One Dusty July Afternoon, Somewhere Around The Turn Of The Century, Patrick Malone Was In Mulcahey's Bar, Bending An Elbow With The Other Street Car Conductors From The Brooklyn Traction Company.

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One dusty July afternoon, somewhere around the turn of the century, Patrick
Malone was in Mulcahey's Bar, bending an elbow with the other street car
conductors from the Brooklyn Traction Company. While they were discussing the
merits of a local ring hero, the bar goes silent. Malone turns around to see
his wife, with a face grim as death, stalking to the bar.
Slapping a four-bit piece down on the bar, she draws herself up to her
full five feet five inches and says to Mulcahey, "Give me what himself has
been havin' all these years."
Mulcahey looks at Malone, who shrugs, and then back at Margaret Mary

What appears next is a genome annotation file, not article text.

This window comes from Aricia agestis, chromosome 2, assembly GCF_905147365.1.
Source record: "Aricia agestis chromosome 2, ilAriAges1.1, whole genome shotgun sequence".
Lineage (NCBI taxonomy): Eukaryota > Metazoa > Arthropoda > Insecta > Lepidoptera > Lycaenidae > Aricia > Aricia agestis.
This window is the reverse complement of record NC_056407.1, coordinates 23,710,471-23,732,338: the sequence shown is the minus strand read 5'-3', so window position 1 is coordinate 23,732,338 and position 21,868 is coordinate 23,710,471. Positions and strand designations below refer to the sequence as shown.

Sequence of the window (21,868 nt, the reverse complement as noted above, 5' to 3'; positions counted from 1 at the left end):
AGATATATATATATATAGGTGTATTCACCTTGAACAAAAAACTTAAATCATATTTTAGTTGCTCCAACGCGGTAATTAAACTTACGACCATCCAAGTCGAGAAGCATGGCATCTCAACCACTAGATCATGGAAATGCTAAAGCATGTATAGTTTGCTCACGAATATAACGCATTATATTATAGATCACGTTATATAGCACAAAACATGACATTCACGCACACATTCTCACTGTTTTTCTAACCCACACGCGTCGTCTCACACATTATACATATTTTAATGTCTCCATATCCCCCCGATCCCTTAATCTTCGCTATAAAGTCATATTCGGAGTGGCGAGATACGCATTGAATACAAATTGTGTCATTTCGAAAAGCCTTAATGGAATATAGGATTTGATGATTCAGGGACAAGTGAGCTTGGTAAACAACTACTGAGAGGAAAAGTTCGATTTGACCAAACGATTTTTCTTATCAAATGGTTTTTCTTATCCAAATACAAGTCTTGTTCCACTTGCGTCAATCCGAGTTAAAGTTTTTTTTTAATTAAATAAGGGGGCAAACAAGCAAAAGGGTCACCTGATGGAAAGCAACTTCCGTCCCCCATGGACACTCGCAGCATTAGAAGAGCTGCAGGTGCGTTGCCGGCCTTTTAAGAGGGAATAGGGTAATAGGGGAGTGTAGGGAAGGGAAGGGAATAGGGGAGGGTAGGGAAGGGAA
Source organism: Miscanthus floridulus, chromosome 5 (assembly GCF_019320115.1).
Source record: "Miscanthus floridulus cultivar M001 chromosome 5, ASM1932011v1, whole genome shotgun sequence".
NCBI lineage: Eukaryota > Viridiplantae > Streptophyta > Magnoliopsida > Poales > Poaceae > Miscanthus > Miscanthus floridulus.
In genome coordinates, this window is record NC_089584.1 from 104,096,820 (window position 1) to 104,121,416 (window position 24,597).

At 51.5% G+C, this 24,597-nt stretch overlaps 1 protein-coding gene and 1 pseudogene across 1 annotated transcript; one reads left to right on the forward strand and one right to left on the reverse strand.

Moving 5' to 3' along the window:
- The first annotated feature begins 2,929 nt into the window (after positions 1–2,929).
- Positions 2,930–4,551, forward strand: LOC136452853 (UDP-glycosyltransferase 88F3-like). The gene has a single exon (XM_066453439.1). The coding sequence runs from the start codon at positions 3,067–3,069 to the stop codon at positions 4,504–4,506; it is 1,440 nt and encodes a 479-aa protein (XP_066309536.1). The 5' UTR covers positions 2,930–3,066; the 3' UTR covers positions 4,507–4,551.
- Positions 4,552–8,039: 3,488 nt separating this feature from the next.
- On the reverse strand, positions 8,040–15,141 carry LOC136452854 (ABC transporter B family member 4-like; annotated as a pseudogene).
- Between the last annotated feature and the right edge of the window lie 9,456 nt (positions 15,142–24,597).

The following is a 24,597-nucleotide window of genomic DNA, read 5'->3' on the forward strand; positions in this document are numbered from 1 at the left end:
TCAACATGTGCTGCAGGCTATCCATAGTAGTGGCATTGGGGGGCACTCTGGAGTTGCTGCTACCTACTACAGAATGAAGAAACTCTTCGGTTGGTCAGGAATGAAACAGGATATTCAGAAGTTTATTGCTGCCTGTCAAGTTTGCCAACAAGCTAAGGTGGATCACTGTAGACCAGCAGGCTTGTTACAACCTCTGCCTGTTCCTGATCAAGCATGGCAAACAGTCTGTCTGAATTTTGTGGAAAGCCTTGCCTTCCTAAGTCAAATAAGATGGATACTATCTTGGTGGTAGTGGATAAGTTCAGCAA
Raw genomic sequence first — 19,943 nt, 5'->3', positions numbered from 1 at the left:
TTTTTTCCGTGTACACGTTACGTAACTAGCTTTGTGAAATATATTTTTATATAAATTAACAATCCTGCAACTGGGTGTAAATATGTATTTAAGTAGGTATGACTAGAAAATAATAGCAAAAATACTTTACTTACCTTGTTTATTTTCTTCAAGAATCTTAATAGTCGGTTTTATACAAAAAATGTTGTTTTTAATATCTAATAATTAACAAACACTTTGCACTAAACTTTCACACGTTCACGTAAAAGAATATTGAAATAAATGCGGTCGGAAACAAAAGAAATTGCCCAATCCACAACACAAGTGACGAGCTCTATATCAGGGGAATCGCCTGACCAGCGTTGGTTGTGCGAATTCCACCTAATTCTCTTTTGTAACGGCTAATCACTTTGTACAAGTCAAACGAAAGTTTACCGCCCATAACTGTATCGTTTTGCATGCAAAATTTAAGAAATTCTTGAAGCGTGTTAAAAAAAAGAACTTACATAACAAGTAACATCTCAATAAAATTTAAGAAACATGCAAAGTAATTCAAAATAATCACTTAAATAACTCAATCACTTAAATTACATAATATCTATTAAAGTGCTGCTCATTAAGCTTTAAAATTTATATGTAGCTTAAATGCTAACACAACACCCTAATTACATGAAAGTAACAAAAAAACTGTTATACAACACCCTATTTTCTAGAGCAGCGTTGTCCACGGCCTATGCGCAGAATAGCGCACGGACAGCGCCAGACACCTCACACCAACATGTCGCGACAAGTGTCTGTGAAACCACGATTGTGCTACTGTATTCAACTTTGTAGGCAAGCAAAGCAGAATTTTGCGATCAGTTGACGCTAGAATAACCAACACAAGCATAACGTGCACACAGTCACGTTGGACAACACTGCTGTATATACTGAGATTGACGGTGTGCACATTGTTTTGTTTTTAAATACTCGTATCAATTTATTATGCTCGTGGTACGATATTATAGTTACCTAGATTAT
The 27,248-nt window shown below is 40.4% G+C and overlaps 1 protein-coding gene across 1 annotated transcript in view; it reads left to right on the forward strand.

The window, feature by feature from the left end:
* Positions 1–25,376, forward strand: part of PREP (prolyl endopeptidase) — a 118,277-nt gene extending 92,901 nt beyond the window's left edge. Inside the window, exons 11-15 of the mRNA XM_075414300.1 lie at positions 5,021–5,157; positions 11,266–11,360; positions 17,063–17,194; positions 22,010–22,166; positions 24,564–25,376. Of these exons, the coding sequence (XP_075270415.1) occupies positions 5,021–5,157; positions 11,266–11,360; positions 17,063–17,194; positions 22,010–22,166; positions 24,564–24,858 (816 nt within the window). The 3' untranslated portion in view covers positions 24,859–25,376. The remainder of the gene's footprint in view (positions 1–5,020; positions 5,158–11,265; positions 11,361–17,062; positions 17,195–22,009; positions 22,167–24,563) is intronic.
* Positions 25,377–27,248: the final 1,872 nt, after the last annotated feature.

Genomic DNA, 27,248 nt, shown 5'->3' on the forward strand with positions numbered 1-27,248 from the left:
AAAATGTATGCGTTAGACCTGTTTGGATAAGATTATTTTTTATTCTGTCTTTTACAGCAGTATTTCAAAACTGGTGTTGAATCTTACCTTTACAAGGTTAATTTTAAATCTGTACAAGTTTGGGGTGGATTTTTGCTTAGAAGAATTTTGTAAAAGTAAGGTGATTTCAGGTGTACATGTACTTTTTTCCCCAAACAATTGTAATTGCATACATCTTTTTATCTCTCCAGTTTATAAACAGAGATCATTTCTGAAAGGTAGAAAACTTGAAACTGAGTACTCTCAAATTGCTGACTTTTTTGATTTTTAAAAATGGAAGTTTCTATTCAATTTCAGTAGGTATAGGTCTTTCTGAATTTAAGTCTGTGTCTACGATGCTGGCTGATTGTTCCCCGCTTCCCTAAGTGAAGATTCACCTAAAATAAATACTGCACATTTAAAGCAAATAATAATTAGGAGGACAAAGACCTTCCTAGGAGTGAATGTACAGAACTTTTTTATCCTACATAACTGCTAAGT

Malone. He sets out a glass and pours her a triple shot of Rye. The bar is
totally silent as they watch the woman pick up the glass and knock back the
drink. She slams the glass down on the bar, gasps, shudders slightly, and
passes out; falling straight back, stiff as a board, saved from sudden contact
with the barroom floor by the ample belly of Seamus Fogerty.
Sometime later, she comes to on the pool table, a jacket under her
head. Her bloodshot eyes fell upon her husband, who says, "And all these
years you've been thinkin' I've been enjoying meself."